Jenney launches a Crowdlending campaign instead.  She offers to borrow the money, promising to repay it on a schedule and with interest. Now, her friends and customers can help her out and earn interest on their capital, as well as enjoy a shorter line for their morning espresso. It is a win-win for everyone.

Where can you crowdfund a loan in Texas?

You have to set up your crowdfunding campaign on a Texas registered crowdfunding portal. There are currently only two registered portals that specialize in debt, and they are quite different: Lendoor and NextSeed. The first facilitates term loans, and the latter does revenue sharing loans.

Wednesday, May 13, 2015

Crowdlending in Texas--Can my small business get a loan?



What is Crowdlending?

Crowdlening is funding a small business loan by getting many people to lend small amount. These could be customers of the business, neighbors, friends, family or community members. Earning interest on your investment is even more compelling when you are helping people and businesses that are important to you.
Crowdlending became possible in Texas only recently through the implementation of the Texas intrastate crowdfunding exemption.


Who is it suitable for?

There are two things that you need to successfully crowdfund a loan: 1) a cash flow generating business (so you can pay back the loan), and 2) a large network of supporters that you can reach out to. That could be personal or business connections.  Thanks to the new regulations you can now leverage your network to raise growth capital for your business, instead of knocking on closed bank doors.
To crowdfund your loan your company must be registered in Texas.  You also can raise money only from Texas residents.


What does it involve?

If you want to crowdfund in Texas, you need to follow a few rules.

1.     Pick a portal
You have to set up your crowdfunding campaign on a Texas registered crowdfunding portal. There are currently only two registered portals that specialize in debt, and they are quite different: Lendoor and NextSeed.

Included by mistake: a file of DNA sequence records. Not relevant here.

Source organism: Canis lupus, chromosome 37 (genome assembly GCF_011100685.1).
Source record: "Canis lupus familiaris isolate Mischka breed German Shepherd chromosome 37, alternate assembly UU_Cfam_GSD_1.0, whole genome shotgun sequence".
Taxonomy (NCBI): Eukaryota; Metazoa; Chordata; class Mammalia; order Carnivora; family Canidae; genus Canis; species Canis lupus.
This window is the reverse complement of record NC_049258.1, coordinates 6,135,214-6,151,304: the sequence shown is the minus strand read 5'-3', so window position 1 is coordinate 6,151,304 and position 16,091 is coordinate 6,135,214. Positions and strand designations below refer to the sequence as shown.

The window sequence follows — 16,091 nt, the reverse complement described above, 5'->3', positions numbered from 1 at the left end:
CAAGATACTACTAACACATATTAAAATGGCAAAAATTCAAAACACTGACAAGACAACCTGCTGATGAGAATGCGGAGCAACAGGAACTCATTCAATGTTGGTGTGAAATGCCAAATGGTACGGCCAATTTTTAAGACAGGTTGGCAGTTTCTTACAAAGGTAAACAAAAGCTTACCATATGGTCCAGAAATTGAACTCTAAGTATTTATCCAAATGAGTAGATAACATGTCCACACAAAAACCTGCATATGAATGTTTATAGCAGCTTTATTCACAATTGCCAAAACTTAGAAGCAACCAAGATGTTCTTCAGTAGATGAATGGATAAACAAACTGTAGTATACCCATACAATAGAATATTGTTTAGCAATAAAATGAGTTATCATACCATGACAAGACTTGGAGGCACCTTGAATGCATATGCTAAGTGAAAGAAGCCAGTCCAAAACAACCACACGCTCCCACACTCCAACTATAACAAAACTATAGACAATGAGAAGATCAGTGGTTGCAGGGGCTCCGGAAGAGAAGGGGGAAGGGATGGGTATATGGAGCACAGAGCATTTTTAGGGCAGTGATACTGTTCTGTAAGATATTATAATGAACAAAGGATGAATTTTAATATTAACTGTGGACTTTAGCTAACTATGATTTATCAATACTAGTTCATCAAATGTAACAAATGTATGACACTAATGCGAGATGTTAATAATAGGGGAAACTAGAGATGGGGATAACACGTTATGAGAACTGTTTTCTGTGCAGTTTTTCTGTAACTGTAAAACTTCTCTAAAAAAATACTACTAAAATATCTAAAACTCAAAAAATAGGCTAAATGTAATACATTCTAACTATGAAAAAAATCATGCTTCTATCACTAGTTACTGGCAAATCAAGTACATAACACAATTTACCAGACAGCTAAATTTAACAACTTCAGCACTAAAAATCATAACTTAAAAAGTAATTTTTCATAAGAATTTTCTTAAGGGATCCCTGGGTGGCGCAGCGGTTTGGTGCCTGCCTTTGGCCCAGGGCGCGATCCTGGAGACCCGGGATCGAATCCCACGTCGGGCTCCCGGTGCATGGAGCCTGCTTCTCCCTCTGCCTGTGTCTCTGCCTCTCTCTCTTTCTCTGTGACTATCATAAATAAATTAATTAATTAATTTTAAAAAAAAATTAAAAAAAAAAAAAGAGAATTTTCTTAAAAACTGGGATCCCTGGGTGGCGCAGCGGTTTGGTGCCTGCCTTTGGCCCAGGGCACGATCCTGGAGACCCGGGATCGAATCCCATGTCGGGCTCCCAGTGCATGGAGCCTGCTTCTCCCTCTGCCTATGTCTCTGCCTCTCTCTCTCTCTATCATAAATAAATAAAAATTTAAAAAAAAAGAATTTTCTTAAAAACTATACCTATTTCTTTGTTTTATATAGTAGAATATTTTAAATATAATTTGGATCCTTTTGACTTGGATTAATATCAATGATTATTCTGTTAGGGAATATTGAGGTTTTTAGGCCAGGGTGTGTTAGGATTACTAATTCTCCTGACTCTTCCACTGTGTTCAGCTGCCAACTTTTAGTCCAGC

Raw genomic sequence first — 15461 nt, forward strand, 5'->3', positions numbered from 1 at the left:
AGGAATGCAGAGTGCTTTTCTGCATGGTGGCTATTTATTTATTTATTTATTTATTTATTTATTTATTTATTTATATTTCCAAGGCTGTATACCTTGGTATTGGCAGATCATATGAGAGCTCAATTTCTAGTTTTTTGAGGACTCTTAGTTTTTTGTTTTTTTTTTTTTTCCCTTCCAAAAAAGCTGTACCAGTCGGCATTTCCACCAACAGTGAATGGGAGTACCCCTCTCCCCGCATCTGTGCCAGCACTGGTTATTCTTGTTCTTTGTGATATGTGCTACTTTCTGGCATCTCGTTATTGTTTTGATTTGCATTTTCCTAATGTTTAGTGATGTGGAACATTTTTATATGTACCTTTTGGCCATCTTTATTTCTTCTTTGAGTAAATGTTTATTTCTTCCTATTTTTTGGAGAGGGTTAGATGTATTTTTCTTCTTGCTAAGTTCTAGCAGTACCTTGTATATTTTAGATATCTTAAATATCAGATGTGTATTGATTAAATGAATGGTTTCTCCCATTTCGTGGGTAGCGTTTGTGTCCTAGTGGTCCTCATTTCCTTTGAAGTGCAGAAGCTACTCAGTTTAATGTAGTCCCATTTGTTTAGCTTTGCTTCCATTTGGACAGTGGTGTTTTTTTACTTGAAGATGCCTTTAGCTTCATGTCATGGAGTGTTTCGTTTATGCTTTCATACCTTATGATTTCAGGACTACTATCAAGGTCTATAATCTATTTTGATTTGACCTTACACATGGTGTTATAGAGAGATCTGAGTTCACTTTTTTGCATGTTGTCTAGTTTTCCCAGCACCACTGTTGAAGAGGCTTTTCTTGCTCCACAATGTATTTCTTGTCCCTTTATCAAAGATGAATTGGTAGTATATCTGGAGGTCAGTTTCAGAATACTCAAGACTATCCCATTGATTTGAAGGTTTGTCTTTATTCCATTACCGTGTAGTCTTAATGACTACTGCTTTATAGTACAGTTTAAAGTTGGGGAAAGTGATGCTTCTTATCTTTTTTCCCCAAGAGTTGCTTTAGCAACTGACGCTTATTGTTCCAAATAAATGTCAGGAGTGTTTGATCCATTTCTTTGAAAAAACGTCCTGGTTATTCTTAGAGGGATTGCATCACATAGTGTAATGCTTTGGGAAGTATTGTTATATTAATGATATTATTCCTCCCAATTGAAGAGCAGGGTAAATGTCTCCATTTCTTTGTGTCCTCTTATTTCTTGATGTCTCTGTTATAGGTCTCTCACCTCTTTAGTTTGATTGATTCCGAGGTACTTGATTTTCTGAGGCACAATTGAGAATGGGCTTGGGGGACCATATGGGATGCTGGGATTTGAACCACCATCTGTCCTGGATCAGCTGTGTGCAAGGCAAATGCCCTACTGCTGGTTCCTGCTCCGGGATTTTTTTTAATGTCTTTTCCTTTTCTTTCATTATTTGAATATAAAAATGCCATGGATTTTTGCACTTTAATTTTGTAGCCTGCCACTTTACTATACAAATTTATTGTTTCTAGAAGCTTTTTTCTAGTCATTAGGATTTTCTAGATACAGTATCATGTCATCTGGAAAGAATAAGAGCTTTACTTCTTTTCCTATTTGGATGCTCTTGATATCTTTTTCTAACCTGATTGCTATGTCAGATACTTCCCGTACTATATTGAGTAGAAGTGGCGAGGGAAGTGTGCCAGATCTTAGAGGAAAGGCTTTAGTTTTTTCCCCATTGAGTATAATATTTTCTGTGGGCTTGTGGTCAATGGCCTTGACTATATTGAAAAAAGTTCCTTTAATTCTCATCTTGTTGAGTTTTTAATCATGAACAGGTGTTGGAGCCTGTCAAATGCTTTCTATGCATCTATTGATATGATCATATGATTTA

2.     Povide information
Your crowdfunding campaign must contain certain information about your business and about your loan. While all the regulatory requirements may seem overwhelming, most portals will assist you with preparing your campaign.

3.     Crowdfund

This is by far the most important part of the process. The success of your loan is in your own hands, so be prepared to reach out to everyone you know. If you reach your target amount you will receive your loan. If not, all the pledges will be returned to investors. Remember, it is a loan, not a gift! This makes it more likely to fund. 

Saturday, May 2, 2015

Viktoria Krane talks about Crowdlending -- Lendoor

Viktoria Krane talks about Crowdlending -- Lendoor

Where are you from originally?

I was born and raised in Bulgaria. I came to the US as a student almost 20 years ago.  Since then, I had lived and worked mostly in New York, but also spend couple of years in London, Hong Kong and LA.


What university did you go to?

University of Oklahoma. I’m a Sooner. Don’t hold it against me.


What brought you to Austin?

Crowdfunding. I came to Austin for the first ever Texas crowdfunding roundtable.


What is your group’s mission?

Our mission is to help start-ups and small businesses in Texas get crowdfunded loans from friends, customers and supporters — instead of bankers — with terms that work for both sides. 


What need does it fulfill?

Affordable growth capital is crucial but hard to secure for small business.


What exactly does it bring to startups?

Through technology, we re-invent and improve the traditional friends and family market for small business financing.  We make it more efficient, official, transparent, and automated, which is better for both sides.